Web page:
Figure out what you DON’T want to do with your life
Oprah was once offered a job that paid $30,000 more than what she was getting at her other job. If you were in her shoes, what would you do? Accepting the offer may seem like the smart thing to do. But the question is; is it the right next move for you? Oprah rejected the offer because she knew what she didn’t want – a job that wouldn’t allow her to be her authentic self.
Figuring out what you don’t want for your life is a lot easier than figuring out what to do with your life. Once you have figured out what you don’t want to do with your life, you can easily filter advice and opportunities to know which the right move for you is or not.
It could be that you don’t want to get trapped in a job that doesn’t allow you to be creative; you don’t want to have to wake up by 5:00 AM to get to work by 7:30 AM and return home tired every weekday by 9:00 PM. It could be not being able to spend time with your kids in the name of chasing after a career. Or that you don’t want to end up like someone you’ve observed in their adult life. It’s not that hard to figure out what you don’t want for your life. And it will help you make smarter decisions about your next move.
Learn to live with uncertainty
If you are afraid of uncertainty, you will often avoid the right move for what is easily predictable. For example, you may find that working with a startup would offer you a better learning experience on how to grow a business than working in an established organization. But working in a startup is riskier and more uncertain. You have to learn to live with uncertainty to be able to make the best decision for what is right for you and not what offers the most comfort.
You can’t know how things will turn out, and so if you need to know how things will turn out, you’ll avoid great projects, businesses, opportunities. But if you can be OK with not knowing, you’ll be open to many more possibilities.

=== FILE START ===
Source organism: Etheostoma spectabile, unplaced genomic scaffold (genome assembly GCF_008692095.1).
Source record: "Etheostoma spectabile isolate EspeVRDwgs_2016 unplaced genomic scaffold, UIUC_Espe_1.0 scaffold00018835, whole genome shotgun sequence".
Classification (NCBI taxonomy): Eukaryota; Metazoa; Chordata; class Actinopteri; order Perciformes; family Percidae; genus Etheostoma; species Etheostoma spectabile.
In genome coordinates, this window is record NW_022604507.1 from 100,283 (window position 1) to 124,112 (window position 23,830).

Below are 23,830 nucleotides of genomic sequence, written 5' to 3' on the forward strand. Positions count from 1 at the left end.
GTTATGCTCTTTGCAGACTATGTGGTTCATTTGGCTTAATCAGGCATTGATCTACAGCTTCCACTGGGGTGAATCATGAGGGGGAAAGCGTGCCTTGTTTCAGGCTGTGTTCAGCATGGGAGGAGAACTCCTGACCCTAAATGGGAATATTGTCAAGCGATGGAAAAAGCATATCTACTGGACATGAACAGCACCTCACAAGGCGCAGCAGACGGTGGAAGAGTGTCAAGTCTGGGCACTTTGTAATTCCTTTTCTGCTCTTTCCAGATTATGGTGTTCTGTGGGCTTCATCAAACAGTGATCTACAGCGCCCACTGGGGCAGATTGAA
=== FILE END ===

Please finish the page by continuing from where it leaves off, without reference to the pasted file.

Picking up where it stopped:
Be Uncomfortable with Comfort
One of the most important skills you can develop is being OK with some discomfort. The best things in life are often hard, and if you shy away from difficulty and discomfort, you’ll miss out. You’ll live a life of safety. Learning is hard. Building something great is hard. Writing a book is hard. Marriage is hard. As much as these things are uncomfortable, they have the potential to bring you the biggest rewards. How do you get good at this? Do things now that are uncomfortable and hard, on purpose. When you find yourself avoiding discomfort, push yourself just a little bit more.
Build something small
Most people waste their time on things that don’t matter, like TV, video games, social media, reading the news. A year of that and you have nothing to show for it. But if you started writing a web app, or created a blog that you update regularly, or started learning a skill… at the end of a year you’ll have something of great value. Something you can point to and say, “I built that.” Something most people can’t dare to say. Building something great is like investing your money: it grows in value over time.
People change; the world change; opportunities change. Asking ‘what’s the next move’ wakes you up from dreamland into reality. It focuses on now as the actual driver of what could later be.
The point is that you can’t know what you’re going to do with your life right now. But understand that: if you are prepared, you will be in a better place with your life. You’ll be way ahead of pretty much every other person your age. And opportunities will come your way if you have your eyes open: job opportunities, a chance to build something with someone, an idea for a startup, a new thing to learn.